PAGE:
Viamedia also demonstrated harm to competition. Prior to Comcast’s conduct, there was competition in three related markets: (1) between Comcast and other MVPDs for subscribers; (2) between Viamedia and Comcast in ad rep services; and (3) between Comcast and other MVPDs for the sale of spot avails in the local market. By forcing out its only competitor in the market for ad rep services and forcing its MVPD competitors to turn over 100 percent of their spot cable availability, Comcast eliminated competition in the market for ad rep services and the market for the sale of local spot availability. The ad rep services market went from two service providers to a single, monopolist provider.
Comcast’s conduct also turned a previously procompetitive platform (the Interconnects) into a weapon to decrease competition in related markets. Having taken control of the Interconnects, Comcast now claims the right to use the mechanism as a source of its competitive advantage over rivals, distorting competition in related markets. Comcast could not now justify exclusionary conduct by pointing to control over the Interconnects, which was acquired through mergers that themselves may have been anticompetitive precisely because of the risk that they could enable Comcast’s exclusionary conduct, according to the court. If Comcast could offer improved efficiencies by offering ad rep services and Interconnect services together to MVPDs, it was always free to do so. If this were the case, it could have passed on some of those savings to MVPD customers and possibly outcompeted Viamedia. Refusing to deal with the MVPD’s representative of choice appeared to be an attempt to avoid competition on the merits in the markets for ad rep services.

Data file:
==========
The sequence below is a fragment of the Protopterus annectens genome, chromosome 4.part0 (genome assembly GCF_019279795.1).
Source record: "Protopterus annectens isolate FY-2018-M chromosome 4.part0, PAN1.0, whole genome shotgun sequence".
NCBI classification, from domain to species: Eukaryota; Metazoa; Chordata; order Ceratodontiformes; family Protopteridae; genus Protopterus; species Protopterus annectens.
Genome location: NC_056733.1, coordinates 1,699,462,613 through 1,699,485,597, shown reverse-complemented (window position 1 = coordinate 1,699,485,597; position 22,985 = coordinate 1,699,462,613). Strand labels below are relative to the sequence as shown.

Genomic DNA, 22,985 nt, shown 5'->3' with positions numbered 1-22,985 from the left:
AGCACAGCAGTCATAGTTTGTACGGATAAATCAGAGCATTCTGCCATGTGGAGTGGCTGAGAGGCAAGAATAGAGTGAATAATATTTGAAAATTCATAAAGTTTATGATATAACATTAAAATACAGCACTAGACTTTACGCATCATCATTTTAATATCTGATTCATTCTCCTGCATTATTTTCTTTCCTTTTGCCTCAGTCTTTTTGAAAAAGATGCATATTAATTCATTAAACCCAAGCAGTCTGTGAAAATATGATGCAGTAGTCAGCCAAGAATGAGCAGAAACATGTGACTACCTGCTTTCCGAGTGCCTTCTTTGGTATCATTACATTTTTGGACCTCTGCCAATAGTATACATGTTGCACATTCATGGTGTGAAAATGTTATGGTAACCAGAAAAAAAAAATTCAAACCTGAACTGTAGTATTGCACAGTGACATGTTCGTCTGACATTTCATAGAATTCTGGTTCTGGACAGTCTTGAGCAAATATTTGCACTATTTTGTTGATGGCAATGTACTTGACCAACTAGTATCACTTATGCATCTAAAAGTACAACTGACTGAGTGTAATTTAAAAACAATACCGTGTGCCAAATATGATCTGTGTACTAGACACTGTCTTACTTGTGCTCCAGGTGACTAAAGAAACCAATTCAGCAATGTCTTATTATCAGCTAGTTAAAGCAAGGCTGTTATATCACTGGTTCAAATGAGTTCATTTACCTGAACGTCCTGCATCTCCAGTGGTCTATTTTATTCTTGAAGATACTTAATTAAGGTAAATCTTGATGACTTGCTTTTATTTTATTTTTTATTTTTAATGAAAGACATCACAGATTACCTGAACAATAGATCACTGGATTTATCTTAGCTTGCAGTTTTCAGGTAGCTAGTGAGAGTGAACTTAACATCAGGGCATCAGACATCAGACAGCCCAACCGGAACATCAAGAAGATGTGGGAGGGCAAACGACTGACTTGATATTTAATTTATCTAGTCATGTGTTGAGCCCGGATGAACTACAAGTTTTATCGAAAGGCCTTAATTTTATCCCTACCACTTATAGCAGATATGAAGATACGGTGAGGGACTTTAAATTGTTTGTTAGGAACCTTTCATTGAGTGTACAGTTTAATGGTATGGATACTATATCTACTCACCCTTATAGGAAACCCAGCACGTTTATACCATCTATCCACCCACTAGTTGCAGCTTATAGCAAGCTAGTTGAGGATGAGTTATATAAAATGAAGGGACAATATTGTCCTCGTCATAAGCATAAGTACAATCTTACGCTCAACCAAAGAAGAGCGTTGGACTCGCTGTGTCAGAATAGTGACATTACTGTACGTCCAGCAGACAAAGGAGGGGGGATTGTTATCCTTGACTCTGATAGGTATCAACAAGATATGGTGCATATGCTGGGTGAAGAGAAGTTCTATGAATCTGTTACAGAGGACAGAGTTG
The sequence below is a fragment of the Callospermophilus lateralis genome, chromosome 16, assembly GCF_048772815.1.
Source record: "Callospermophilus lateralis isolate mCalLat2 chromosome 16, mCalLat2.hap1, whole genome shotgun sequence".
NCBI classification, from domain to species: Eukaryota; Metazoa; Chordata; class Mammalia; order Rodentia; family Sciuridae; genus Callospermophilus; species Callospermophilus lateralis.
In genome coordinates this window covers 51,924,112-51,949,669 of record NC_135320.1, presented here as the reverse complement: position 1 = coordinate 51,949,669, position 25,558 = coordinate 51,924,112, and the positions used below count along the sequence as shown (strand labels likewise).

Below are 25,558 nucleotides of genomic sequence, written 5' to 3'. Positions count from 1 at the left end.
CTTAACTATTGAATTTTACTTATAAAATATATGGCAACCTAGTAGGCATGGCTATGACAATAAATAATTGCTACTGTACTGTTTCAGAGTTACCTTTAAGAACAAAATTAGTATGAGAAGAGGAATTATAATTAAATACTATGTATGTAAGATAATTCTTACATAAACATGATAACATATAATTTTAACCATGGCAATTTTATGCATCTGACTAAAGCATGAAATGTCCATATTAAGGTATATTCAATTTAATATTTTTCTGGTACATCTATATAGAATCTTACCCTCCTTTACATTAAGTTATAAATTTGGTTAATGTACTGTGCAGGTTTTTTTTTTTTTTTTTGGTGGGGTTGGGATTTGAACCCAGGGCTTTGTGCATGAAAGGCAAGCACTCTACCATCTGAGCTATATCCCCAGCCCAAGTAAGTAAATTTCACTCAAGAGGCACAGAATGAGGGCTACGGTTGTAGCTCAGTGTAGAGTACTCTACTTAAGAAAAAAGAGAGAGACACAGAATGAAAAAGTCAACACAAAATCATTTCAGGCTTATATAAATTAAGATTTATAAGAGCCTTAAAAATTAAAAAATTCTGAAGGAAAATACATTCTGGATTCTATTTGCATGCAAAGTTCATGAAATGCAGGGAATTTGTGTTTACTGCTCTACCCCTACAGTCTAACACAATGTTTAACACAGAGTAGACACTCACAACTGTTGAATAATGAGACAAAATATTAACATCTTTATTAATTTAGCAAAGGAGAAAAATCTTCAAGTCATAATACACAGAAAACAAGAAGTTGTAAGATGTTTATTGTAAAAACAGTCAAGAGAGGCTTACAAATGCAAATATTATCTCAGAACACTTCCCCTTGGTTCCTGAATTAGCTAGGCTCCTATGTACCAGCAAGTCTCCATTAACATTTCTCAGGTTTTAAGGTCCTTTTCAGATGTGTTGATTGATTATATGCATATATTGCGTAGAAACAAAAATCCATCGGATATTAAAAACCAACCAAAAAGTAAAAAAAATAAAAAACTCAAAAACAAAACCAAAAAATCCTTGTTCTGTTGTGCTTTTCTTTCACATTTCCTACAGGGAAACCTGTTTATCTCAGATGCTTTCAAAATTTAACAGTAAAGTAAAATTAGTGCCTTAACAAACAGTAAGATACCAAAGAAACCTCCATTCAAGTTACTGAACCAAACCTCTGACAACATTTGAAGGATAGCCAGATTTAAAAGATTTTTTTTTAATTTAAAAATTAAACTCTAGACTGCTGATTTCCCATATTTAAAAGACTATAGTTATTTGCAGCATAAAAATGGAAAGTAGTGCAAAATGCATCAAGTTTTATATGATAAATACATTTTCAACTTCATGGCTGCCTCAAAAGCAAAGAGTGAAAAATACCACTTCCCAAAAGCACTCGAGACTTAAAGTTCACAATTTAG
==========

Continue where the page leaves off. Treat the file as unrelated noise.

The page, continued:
The court rejected Comcast’s argument that there was no appropriate judicial remedy for its conduct. Although a remedy may be difficult, there may be potential solutions based on the prior course of business between Comcast and Viamedia. Another obvious possibility would be to prohibit Comcast’s control over Interconnects.
Viamedia could demonstrate antitrust standing on its tying claim because it presented evidence indicating that if Comcast had not tied its sale of Interconnect services to ad rep services, broadband internet service providers RCN and WOW! likely would have continued to obtain ad rep services from Viamedia. And where a direct rival is forced out of a market, the courts ordinarily grant standing to that excluded rival.
Partial dissent. Judge Michael Brennan partially dissented and would have held that Viamedia’s refusal to deal claim should go forward but that its tying claim should fail. Viamedia relied on the injuries and damages it claimed from Comcast’s refusal to deal rather than any distinct tying injury and was not the party who can most effectively vindicate the antitrust laws. The tying claim should also fail for lack of conditioning. The evidence showed that RCN and WOW! sought a full-turnkey relationship with Comcast to receive access to the Interconnects and ad representation services as a bundle. They were neither forced to purchase ad representation services from Comcast nor denied access to the Interconnects unless they purchased ad representation from Comcast.
The case is No. 18-2852.
Attorneys: Aaron Martin Panner (Kellogg, Hansen, Todd, Figel & Frederick PLLC) for Viamedia, InCorp. Ross B. Bricker (Jenner & Block LLP) and John M. Briggs (Davis Polk & Wardwell LLP) for Comcast Corp. and Comcast Cable Communications Management, LLC.
Companies: Viamedia, InCorp.; Comcast Corp.; Comcast Cable Communications Management, LLC; Comcast Spotlight, LP